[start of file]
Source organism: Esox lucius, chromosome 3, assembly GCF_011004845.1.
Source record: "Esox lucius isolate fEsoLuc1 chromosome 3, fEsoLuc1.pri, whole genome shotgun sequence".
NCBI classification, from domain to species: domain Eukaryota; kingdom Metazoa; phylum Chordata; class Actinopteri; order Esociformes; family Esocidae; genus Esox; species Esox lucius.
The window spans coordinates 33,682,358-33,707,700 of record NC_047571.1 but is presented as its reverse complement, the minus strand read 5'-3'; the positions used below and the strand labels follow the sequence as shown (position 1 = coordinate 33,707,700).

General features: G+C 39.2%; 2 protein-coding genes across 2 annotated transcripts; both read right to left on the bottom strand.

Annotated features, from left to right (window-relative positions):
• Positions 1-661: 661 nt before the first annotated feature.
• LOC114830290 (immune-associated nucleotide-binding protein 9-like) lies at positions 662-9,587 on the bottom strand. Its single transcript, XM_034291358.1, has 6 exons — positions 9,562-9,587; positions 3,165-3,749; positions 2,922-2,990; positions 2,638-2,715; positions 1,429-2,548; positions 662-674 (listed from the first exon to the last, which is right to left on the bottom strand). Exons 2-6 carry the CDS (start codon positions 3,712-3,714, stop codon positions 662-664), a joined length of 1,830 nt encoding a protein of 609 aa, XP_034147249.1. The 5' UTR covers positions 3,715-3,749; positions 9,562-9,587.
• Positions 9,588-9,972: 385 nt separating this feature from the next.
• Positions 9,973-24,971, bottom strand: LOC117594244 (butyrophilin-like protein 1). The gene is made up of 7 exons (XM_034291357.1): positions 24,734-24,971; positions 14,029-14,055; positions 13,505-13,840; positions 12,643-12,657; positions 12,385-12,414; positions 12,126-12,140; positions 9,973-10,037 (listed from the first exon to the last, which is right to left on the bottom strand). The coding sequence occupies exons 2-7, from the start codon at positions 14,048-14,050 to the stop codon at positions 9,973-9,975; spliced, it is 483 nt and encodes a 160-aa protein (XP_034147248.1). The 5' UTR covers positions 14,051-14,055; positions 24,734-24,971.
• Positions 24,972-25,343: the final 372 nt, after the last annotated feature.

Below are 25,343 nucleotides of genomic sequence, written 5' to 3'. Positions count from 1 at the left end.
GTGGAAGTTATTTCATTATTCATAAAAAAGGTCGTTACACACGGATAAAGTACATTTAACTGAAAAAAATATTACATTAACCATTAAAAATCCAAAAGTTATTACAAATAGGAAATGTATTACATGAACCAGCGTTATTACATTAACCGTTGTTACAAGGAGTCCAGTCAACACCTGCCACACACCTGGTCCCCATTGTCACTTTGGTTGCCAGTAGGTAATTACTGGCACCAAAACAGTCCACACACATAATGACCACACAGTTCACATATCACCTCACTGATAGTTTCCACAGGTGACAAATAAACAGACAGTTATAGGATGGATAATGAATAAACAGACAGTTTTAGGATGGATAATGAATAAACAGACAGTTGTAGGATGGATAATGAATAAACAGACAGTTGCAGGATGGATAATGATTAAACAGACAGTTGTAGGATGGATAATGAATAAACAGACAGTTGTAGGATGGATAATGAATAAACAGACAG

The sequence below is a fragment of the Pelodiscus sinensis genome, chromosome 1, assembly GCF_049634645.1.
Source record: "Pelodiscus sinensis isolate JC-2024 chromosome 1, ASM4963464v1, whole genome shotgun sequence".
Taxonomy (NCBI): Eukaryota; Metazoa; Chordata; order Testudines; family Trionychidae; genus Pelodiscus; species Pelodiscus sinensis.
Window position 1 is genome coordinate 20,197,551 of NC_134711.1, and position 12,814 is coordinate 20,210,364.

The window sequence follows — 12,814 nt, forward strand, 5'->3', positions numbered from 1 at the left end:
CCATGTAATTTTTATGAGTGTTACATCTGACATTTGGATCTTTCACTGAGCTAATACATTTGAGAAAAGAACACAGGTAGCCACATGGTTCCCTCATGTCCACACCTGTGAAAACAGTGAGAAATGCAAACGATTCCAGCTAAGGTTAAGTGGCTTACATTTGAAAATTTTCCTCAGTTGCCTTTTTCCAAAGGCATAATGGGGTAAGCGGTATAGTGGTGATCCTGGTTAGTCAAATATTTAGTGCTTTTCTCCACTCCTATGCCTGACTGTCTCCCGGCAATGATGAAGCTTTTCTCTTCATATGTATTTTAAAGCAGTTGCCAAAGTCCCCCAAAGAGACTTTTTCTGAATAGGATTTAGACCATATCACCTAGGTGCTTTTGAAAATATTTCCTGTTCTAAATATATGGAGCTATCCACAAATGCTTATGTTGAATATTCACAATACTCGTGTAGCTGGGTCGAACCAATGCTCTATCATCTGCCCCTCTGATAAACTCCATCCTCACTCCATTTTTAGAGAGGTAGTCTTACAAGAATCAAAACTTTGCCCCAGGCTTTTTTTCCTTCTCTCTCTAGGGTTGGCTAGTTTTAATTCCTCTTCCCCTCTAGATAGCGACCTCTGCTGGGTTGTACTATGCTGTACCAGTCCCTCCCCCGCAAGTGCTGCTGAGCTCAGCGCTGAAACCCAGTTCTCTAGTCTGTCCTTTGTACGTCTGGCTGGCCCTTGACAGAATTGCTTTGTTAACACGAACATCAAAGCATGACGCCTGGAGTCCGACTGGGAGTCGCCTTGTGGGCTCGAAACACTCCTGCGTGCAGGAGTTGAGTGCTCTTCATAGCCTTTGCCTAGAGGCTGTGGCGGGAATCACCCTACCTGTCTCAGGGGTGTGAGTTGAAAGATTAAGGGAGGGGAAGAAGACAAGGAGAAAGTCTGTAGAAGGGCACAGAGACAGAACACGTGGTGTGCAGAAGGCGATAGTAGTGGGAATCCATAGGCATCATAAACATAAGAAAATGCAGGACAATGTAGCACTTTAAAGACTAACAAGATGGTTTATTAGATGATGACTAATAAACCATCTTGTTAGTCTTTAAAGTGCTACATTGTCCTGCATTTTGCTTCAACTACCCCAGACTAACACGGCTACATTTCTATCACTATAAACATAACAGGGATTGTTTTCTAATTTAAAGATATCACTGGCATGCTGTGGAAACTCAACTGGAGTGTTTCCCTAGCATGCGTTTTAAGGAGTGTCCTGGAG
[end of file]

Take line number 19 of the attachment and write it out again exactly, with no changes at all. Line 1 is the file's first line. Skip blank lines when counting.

CCATGTAATTTTTATGAGTGTTACATCTGACATTTGGATCTTTCACTGAGCTAATACATTTGAGAAAAGAACACAGGTAGCCACATGGTTCCCTCATGTCCACACCTGTGAAAACAGTGAGAAATGCAAACGATTCCAGCTAAGGTTAAGTGGCTTACATTTGAAAATTTTCCTCAGTTGCCTTTTTCCAAAGGCATAATGGGGTAAGCGGTATAGTGGTGATCCTGGTTAGTCAAATATTTAGTGCTTTTCTCCACTCCTATGCCTGACTGTCTCCCGGCAATGATGAAGCTTTTCTCTTCATATGTATTTTAAAGCAGTTGCCAAAGTCCCCCAAAGAGACTTTTTCTGAATAGGATTTAGACCATATCACCTAGGTGCTTTTGAAAATATTTCCTGTTCTAAATATATGGAGCTATCCACAAATGCTTATGTTGAATATTCACAATACTCGTGTAGCTGGGTCGAACCAATGCTCTATCATCTGCCCCTCTGATAAACTCCATCCTCACTCCATTTTTAGAGAGGTAGTCTTACAAGAATCAAAACTTTGCCCCAGGCTTTTTTTCCTTCTCTCTCTAGGGTTGGCTAGTTTTAATTCCTCTTCCCCTCTAGATAGCGACCTCTGCTGGGTTGTACTATGCTGTACCAGTCCCTCCCCCGCAAGTGCTGCTGAGCTCAGCGCTGAAACCCAGTTCTCTAGTCTGTCCTTTGTACGTCTGGCTGGCCCTTGACAGAATTGCTTTGTTAACACGAACATCAAAGCATGACGCCTGGAGTCCGACTGGGAGTCGCCTTGTGGGCTCGAAACACTCCTGCGTGCAGGAGTTGAGTGCTCTTCATAGCCTTTGCCTAGAGGCTGTGGCGGGAATCACCCTACCTGTCTCAGGGGTGTGAGTTGAAAGATTAAGGGAGGGGAAGAAGACAAGGAGAAAGTCTGTAGAAGGGCACAGAGACAGAACACGTGGTGTGCAGAAGGCGATAGTAGTGGGAATCCATAGGCATCATAAACATAAGAAAATGCAGGACAATGTAGCACTTTAAAGACTAACAAGATGGTTTATTAGATGATGACTAATAAACCATCTTGTTAGTCTTTAAAGTGCTACATTGTCCTGCATTTTGCTTCAACTACCCCAGACTAACACGGCTACATTTCTATCACTATAAACATAACAGGGATTGTTTTCTAATTTAAAGATATCACTGGCATGCTGTGGAAACTCAACTGGAGTGTTTCCCTAGCATGCGTTTTAAGGAGTGTCCTGGAG